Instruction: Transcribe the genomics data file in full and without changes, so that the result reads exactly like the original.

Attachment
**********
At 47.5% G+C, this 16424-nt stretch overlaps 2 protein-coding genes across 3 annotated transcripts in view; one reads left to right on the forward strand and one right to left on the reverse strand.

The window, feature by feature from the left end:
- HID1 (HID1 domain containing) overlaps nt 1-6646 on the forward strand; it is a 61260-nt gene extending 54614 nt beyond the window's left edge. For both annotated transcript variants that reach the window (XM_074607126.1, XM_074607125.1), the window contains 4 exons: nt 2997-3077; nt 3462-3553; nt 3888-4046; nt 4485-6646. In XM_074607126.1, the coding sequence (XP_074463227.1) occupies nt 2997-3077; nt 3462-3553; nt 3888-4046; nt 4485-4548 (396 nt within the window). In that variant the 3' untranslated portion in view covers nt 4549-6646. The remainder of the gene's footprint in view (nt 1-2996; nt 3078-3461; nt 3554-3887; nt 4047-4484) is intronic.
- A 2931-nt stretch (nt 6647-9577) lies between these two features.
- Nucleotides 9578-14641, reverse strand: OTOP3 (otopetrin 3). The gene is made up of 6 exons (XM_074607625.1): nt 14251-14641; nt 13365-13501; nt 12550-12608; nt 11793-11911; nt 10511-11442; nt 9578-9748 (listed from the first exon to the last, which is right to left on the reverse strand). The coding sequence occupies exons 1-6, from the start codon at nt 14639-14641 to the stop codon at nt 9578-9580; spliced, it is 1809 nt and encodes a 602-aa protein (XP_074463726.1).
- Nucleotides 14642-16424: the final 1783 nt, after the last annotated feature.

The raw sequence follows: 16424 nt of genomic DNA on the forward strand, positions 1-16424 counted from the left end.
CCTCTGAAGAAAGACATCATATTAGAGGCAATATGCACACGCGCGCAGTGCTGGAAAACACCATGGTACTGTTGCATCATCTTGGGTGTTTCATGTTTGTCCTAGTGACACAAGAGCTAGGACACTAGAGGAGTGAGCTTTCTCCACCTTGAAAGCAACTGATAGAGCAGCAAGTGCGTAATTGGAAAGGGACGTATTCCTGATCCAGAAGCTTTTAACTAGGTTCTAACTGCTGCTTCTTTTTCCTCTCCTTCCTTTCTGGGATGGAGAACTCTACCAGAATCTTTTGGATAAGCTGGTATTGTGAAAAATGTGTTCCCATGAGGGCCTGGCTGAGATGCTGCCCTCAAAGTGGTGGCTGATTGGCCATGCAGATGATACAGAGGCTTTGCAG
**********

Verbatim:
At 47.5% G+C, this 16424-nt stretch overlaps 2 protein-coding genes across 3 annotated transcripts in view; one reads left to right on the forward strand and one right to left on the reverse strand.

The window, feature by feature from the left end:
- HID1 (HID1 domain containing) overlaps nt 1-6646 on the forward strand; it is a 61260-nt gene extending 54614 nt beyond the window's left edge. For both annotated transcript variants that reach the window (XM_074607126.1, XM_074607125.1), the window contains 4 exons: nt 2997-3077; nt 3462-3553; nt 3888-4046; nt 4485-6646. In XM_074607126.1, the coding sequence (XP_074463227.1) occupies nt 2997-3077; nt 3462-3553; nt 3888-4046; nt 4485-4548 (396 nt within the window). In that variant the 3' untranslated portion in view covers nt 4549-6646. The remainder of the gene's footprint in view (nt 1-2996; nt 3078-3461; nt 3554-3887; nt 4047-4484) is intronic.
- A 2931-nt stretch (nt 6647-9577) lies between these two features.
- Nucleotides 9578-14641, reverse strand: OTOP3 (otopetrin 3). The gene is made up of 6 exons (XM_074607625.1): nt 14251-14641; nt 13365-13501; nt 12550-12608; nt 11793-11911; nt 10511-11442; nt 9578-9748 (listed from the first exon to the last, which is right to left on the reverse strand). The coding sequence occupies exons 1-6, from the start codon at nt 14639-14641 to the stop codon at nt 9578-9580; spliced, it is 1809 nt and encodes a 602-aa protein (XP_074463726.1).
- Nucleotides 14642-16424: the final 1783 nt, after the last annotated feature.

The raw sequence follows: 16424 nt of genomic DNA on the forward strand, positions 1-16424 counted from the left end.
CCTCTGAAGAAAGACATCATATTAGAGGCAATATGCACACGCGCGCAGTGCTGGAAAACACCATGGTACTGTTGCATCATCTTGGGTGTTTCATGTTTGTCCTAGTGACACAAGAGCTAGGACACTAGAGGAGTGAGCTTTCTCCACCTTGAAAGCAACTGATAGAGCAGCAAGTGCGTAATTGGAAAGGGACGTATTCCTGATCCAGAAGCTTTTAACTAGGTTCTAACTGCTGCTTCTTTTTCCTCTCCTTCCTTTCTGGGATGGAGAACTCTACCAGAATCTTTTGGATAAGCTGGTATTGTGAAAAATGTGTTCCCATGAGGGCCTGGCTGAGATGCTGCCCTCAAAGTGGTGGCTGATTGGCCATGCAGATGATACAGAGGCTTTGCAG